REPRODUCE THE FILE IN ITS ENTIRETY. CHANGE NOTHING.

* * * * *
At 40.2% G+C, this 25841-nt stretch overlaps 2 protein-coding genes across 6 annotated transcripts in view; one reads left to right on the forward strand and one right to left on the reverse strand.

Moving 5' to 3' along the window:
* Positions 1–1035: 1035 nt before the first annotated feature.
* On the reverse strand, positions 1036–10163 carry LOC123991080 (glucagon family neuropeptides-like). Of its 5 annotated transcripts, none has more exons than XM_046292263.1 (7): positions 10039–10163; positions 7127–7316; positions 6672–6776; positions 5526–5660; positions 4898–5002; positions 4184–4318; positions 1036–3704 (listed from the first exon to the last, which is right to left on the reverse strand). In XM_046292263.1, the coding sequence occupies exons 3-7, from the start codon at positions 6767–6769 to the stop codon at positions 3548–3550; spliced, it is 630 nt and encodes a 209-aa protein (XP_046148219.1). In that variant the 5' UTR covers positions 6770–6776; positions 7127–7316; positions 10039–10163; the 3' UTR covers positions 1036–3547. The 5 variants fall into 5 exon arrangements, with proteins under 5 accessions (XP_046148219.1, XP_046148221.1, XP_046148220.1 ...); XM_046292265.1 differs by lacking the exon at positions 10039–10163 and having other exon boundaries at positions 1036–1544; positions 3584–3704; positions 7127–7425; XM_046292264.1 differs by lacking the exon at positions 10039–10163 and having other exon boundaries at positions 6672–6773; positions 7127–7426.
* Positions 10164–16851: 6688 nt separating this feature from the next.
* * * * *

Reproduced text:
At 40.2% G+C, this 25841-nt stretch overlaps 2 protein-coding genes across 6 annotated transcripts in view; one reads left to right on the forward strand and one right to left on the reverse strand.

Moving 5' to 3' along the window:
* Positions 1–1035: 1035 nt before the first annotated feature.
* On the reverse strand, positions 1036–10163 carry LOC123991080 (glucagon family neuropeptides-like). Of its 5 annotated transcripts, none has more exons than XM_046292263.1 (7): positions 10039–10163; positions 7127–7316; positions 6672–6776; positions 5526–5660; positions 4898–5002; positions 4184–4318; positions 1036–3704 (listed from the first exon to the last, which is right to left on the reverse strand). In XM_046292263.1, the coding sequence occupies exons 3-7, from the start codon at positions 6767–6769 to the stop codon at positions 3548–3550; spliced, it is 630 nt and encodes a 209-aa protein (XP_046148219.1). In that variant the 5' UTR covers positions 6770–6776; positions 7127–7316; positions 10039–10163; the 3' UTR covers positions 1036–3547. The 5 variants fall into 5 exon arrangements, with proteins under 5 accessions (XP_046148219.1, XP_046148221.1, XP_046148220.1 ...); XM_046292265.1 differs by lacking the exon at positions 10039–10163 and having other exon boundaries at positions 1036–1544; positions 3584–3704; positions 7127–7425; XM_046292264.1 differs by lacking the exon at positions 10039–10163 and having other exon boundaries at positions 6672–6773; positions 7127–7426.
* Positions 10164–16851: 6688 nt separating this feature from the next.